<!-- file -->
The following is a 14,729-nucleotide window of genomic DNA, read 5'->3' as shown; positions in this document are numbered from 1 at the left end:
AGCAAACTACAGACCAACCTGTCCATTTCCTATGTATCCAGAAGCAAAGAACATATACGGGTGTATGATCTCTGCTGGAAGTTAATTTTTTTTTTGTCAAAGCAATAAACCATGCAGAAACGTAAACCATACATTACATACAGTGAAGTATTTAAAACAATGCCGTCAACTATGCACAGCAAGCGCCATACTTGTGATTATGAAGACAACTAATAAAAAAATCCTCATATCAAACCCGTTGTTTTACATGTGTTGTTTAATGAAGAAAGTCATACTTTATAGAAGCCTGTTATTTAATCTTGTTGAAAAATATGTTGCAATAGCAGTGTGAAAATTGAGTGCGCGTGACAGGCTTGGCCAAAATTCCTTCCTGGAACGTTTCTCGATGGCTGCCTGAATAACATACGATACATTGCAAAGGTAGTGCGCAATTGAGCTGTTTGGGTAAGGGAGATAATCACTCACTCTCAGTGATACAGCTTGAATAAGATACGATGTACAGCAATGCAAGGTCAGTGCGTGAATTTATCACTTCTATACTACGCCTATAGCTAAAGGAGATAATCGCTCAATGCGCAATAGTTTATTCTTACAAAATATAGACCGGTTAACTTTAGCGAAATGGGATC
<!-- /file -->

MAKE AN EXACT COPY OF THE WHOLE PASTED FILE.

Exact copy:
The following is a 14,729-nucleotide window of genomic DNA, read 5'->3' as shown; positions in this document are numbered from 1 at the left end:
AGCAAACTACAGACCAACCTGTCCATTTCCTATGTATCCAGAAGCAAAGAACATATACGGGTGTATGATCTCTGCTGGAAGTTAATTTTTTTTTTGTCAAAGCAATAAACCATGCAGAAACGTAAACCATACATTACATACAGTGAAGTATTTAAAACAATGCCGTCAACTATGCACAGCAAGCGCCATACTTGTGATTATGAAGACAACTAATAAAAAAATCCTCATATCAAACCCGTTGTTTTACATGTGTTGTTTAATGAAGAAAGTCATACTTTATAGAAGCCTGTTATTTAATCTTGTTGAAAAATATGTTGCAATAGCAGTGTGAAAATTGAGTGCGCGTGACAGGCTTGGCCAAAATTCCTTCCTGGAACGTTTCTCGATGGCTGCCTGAATAACATACGATACATTGCAAAGGTAGTGCGCAATTGAGCTGTTTGGGTAAGGGAGATAATCACTCACTCTCAGTGATACAGCTTGAATAAGATACGATGTACAGCAATGCAAGGTCAGTGCGTGAATTTATCACTTCTATACTACGCCTATAGCTAAAGGAGATAATCGCTCAATGCGCAATAGTTTATTCTTACAAAATATAGACCGGTTAACTTTAGCGAAATGGGATC